The Climate Change, Intelligence, and Global Security conference at Harvard’s Belfer Center earlier this year, brought together senior climate experts, current and former intelligence officers, and leaders in the private sector and academia to discuss the climate threat and generate inventive ideas on role the IC will play in combatting that threat. Led by Paul Kolbe, Director of the Intelligence Project, Kristin Wood, Intelligence Project Non-Resident Fellow, and Erin Sikorsky, Deputy Director of the Center for Climate and Security, the conference facilitated an urgent opportunity for productive dialogue on the climate threat.
Climate change as a threat to international security
Policymakers and the public need to understand that climate change impacts seemingly unrelated challenges and magnifies existing threats. The direct effects of climate change are freely apparent around the world—melting glaciers, rising sea levels, thawing permafrost, longer droughts, hotter heat groups, persistent wildfires, torrential rains, and extreme storm systems. These effects create disastrous consequences for humans like crop failures, fishery collapses, water insecurity, and the inundation of coastal regions, all of which rule to mass migration and displacement. These situations rule to fragile states and regions where increased conflict over scarce resources allows malign actors thrive. In this way, climate change is a threat multiplier that touches every aspect of international security.
Professor John P. Holdren, the Teresa and John Heinz Professor of Environmental Policy at Harvard Kennedy School, noted that the big picture on how climate change will impact the planet is clear, but the detailed effects are difficult to predict with accuracyn and confidence, in part because we do not know exactly how human societies will react. This uncertainty exacerbates the security threat posed by climate change. We know it will increase the number of displaced persons in the world, but we do not know when they will be displaced, how many there will be, or where they will go.
Climate change also impacts the effective functioning of the U.S. military: to meet traditional security threats and protect Americans at home and oversea. U.S. bases around the world function as launching pads for everything from quick tactical operations to large-extent disaster relief missions. When harsh weather damages those bases or limits their ability to function at complete capacity, America’s security is put at risk. Disasters like the flooding at Offutt Air Force Base in Nebraska, headquarters for U.S. Strategic Command, and Hurricane Michael’s destruction of Tyndall Air Force Base in Florida show that this threat knows no geographic bounds. Their effects are costly in addition—the Air Force requested nearly $5 billion to rebuild those two bases alone.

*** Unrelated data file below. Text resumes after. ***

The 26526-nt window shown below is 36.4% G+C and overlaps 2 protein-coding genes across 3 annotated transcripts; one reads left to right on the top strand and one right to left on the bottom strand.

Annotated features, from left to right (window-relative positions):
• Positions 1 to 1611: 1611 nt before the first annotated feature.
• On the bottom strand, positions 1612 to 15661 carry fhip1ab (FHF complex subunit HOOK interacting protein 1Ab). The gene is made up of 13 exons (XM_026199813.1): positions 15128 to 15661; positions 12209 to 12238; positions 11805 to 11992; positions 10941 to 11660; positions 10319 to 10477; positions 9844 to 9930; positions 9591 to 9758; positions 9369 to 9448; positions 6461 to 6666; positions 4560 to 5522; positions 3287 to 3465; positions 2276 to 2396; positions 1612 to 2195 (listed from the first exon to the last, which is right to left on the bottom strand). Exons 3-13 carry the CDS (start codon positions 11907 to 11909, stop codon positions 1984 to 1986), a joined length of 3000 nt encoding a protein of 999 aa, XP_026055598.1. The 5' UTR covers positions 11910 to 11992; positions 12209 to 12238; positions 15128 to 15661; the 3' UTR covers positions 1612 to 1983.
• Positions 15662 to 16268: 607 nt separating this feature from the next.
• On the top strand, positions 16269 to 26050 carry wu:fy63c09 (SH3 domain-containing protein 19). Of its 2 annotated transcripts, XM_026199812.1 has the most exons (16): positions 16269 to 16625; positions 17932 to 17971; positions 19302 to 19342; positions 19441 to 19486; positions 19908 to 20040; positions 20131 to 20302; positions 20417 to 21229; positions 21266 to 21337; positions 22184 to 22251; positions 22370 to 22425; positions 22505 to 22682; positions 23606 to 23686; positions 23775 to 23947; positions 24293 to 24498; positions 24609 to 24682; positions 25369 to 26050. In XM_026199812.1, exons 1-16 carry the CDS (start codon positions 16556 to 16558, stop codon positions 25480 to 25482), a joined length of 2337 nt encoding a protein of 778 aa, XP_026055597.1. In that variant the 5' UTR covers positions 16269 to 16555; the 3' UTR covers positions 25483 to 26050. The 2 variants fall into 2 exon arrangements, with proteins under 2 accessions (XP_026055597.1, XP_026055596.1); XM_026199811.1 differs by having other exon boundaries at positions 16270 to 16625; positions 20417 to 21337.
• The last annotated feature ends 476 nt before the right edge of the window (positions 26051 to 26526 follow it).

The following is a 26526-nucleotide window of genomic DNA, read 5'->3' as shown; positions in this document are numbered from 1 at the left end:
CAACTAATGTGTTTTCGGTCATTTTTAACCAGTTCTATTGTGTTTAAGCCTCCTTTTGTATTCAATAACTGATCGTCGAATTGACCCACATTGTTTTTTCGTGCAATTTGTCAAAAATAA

The overall impacts of climate change on international security are unavoidable, consequential, and predictable. before the U.S. government has undertaken more extensive, and expensive, actions on the basis of proportionally less intelligence about security threats. The U.S. IC must give climate change the proportional attention it deserves.
Role of U.S. intelligence in addressing climate change
Climate change poses an existential, global, non-state security threat, making it fundamentally different from past threats. Its unheard of character will require unheard of thinking by the U.S. IC and requirements from it. Former Principal Deputy Director of National Intelligence Sue Gordon stated clearly that it is not enough to just say that the U.S. IC should focus more on climate— rather, the challenge lies in calculating what its specific contribution will be, and then evaluating what changes need to occur to make that contribution happen. Answering these questions will require difficult, but necessary, upfront work. Without that work, the U.S. IC is likely to rule with its current capabilities, instead of identifying and developing capabilities needed to meet the character of the new threat we confront.